woman with face mask

My name is Doris Chauke, I am from Rutandare village in Malipati, Zimbabwe. I am a Community HIV/ AIDS Support Agent (CHASA). The reason why I decided to become a CHASA is because I know that there are information gaps about HIV in our communities hence, I thought if I can share my HIV experience it can help other people in my community.

I was diagnosed with HIV in the year 2010 after my husband had passed away. I got very sick and went to the clinic to seek medical attention. There, they tested me for HIV and the result came out positive. At first, I was very devastated and thought my life ended because back then there was no HIV treatment at my local clinic. However, I was lucky to be immediately referred to the Chiredzi hospital and I am so grateful to the nurses at Rutandare Clinic who provided me with money for transport to travel to Chiredzi. My journey to Chiredzi was not easy, I faced a lot of stigma and discrimination on the way. I was also very sick and had lost so much weight such that on the bus to Chiredzi people thought that I was going to die.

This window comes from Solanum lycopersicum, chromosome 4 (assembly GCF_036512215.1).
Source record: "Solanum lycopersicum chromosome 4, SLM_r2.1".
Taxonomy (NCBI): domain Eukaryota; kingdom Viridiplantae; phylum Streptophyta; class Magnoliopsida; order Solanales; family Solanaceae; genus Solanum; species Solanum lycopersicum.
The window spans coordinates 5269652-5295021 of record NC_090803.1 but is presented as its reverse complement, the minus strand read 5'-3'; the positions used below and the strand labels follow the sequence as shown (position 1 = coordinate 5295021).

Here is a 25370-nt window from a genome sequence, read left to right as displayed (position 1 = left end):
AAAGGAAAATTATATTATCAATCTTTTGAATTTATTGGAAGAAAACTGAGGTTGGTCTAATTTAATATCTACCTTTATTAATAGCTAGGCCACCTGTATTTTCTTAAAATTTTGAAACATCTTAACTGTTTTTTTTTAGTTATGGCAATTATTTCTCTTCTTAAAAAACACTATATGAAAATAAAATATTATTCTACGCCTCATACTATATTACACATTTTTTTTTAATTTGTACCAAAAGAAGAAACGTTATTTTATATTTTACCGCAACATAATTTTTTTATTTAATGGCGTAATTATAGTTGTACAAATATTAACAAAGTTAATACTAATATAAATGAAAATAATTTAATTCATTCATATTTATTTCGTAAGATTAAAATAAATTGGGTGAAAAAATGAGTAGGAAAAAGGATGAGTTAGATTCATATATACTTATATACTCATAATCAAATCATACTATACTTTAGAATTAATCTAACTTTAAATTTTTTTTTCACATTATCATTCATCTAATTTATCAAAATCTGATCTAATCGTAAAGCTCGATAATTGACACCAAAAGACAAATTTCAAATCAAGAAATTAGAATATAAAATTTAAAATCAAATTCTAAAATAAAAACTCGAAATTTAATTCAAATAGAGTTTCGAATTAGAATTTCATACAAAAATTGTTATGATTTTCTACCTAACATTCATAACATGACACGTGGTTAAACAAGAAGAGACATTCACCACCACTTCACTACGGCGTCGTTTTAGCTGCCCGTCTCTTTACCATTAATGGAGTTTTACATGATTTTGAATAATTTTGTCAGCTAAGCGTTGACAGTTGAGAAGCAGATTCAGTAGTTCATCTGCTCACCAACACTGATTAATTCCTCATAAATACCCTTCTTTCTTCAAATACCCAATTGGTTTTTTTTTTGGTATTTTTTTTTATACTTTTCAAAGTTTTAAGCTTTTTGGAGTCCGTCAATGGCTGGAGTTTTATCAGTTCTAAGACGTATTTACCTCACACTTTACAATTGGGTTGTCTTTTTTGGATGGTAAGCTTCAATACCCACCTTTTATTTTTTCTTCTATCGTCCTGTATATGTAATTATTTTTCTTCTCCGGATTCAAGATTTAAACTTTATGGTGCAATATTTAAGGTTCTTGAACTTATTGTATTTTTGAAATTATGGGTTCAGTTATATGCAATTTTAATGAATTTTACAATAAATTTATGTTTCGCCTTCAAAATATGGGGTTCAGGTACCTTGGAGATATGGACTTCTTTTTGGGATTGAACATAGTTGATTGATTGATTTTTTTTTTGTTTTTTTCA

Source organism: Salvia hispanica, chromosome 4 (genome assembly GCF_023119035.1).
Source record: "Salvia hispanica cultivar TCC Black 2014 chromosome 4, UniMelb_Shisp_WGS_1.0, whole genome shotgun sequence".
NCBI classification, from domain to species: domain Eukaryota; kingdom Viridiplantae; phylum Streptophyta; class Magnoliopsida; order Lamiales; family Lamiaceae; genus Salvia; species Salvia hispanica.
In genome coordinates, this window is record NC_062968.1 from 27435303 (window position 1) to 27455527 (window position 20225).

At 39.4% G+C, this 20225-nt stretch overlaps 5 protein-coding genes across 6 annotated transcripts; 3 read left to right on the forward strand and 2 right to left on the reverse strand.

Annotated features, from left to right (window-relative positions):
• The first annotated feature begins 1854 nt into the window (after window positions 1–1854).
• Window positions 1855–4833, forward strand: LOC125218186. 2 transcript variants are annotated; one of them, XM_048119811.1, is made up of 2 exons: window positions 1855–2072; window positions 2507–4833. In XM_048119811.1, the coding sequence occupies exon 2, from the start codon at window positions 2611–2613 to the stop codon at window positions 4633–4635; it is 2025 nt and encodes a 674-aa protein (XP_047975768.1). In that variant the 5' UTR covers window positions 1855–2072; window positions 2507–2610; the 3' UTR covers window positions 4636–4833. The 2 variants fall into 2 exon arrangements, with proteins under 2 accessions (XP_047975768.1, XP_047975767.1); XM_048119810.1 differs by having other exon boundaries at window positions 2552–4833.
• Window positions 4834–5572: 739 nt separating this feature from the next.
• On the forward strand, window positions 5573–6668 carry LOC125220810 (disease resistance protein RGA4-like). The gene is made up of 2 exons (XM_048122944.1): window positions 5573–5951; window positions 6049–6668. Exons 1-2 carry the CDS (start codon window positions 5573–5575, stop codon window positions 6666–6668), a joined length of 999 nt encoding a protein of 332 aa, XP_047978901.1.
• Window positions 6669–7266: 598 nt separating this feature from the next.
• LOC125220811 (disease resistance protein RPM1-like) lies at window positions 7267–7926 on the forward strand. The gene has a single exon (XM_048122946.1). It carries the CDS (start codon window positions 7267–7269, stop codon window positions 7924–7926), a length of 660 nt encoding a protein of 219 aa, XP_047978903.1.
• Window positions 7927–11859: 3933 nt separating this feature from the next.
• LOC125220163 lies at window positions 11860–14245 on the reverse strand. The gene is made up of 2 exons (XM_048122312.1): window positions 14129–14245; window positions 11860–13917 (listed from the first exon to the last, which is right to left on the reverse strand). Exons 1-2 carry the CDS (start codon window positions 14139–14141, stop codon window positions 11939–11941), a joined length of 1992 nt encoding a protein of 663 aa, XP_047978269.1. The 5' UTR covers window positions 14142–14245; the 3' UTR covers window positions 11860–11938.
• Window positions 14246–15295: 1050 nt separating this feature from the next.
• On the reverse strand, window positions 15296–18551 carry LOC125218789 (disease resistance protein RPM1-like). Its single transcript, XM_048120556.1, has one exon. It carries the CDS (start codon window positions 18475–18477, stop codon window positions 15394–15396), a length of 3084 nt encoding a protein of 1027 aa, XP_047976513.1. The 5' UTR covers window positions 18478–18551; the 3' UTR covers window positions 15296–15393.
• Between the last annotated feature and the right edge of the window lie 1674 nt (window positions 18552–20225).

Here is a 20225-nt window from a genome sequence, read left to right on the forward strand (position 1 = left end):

When I arrived in Chiredzi, the nurses at Chiredzi Hospital were very helpful and they immediately sent me to lessons on how to take my HIV medications and manage my condition. After I received those lessons, I was immediately enrolled on antiretroviral therapy (ART). I then travelled back to Malipati and started taking my medication religiously as I was taught at the Hospital. The first few weeks were not easy. I was tired all the time, and had nightmares making me sometimes dread going to bed. 

Since 2010, my viral load is suppressed and undetectable. I have since remarried and both me and my husband are on ART and we are both healthy. I am now working hard in my community, encouraging people to get tested and to receive ART medicines if they are positive. My community views me as a true living testimony and I am happy to inspire other people to live positively. As a community cadre I will continue sharing my experiences with other people to help them understand more about HIV and positive living.

Note: Each story has been edited for clarity and in cases, shortened for fit on the UHC2030 webpage.

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